Before the Jallikattu protests, the State had witnessed the long drawn out anti-Kudankulam agitation, though concentrated around the southern township, against flagging environmental concerns. Long before Kudankulam, in the immediate neighbourhood the locals protested the then DMK State Government clearing a Rs 12,000-cr titanium dioxide project of the Tatas. With the Singur protests against the Tatas’ ‘Nano’ small-car project mounting in distant West Bengal, the Tamil Nadu Government quietly cancelled the sanction, and the Tatas too walked out gracefully.
It had all begun even in the mid-Nineties, when localised protests became the order of the day, all across the State, demanding drinking water, street-lights, roads and bus services. In the first decade, these agitations centred more on long power-cuts, with reports indicating localised protests against the State Government, including some minor incidents, outside the offices and installations of the Tamil Nadu Electricity Board (TNEB).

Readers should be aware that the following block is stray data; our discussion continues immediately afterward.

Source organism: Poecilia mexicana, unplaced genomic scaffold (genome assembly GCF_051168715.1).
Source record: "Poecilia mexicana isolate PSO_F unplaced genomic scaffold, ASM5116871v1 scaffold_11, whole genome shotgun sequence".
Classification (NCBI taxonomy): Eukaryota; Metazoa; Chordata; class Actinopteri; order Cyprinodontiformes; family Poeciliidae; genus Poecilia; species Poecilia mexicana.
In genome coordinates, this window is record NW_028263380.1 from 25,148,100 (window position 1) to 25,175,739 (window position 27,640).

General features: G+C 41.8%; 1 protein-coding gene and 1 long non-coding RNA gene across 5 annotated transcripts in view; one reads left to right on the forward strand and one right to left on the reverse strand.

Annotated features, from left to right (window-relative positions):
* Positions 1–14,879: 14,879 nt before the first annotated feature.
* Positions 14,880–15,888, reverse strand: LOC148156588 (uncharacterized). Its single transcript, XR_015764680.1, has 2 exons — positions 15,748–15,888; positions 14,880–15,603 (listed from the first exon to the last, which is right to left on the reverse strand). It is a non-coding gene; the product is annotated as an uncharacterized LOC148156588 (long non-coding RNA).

Protests & probes
The relatively recent, pro-prohibition protests before the Government-run TASMAC shop became a long and continual agitation, with reports from across the State suggesting a high level of participation by local women with their children in hand. Some of the outfits that were later seen spearheading the agitations in Thoothukudi and elsewhere were also active on the ‘prohibition front’, but in those cases the undivided popular sentiment was in favour.
A clearer picture about the involvement of ‘anti-national’ and ‘anti-social’ groups, if any, is likely to be known when two commissions of inquiry submit their findings and recommendations to the State Government. Of them, the Justice S Rajeswaran Commission, inquiring into the end-day violence in the Jallikattu protests of January 2017, has already said that it would submit its report only in mid-2019. The State Government has also appointed the Justice Aruna Jagadeesan Commission, headed also by a retired Judge of the Madras High Court, to go into the ‘Thoothukudi incidents’.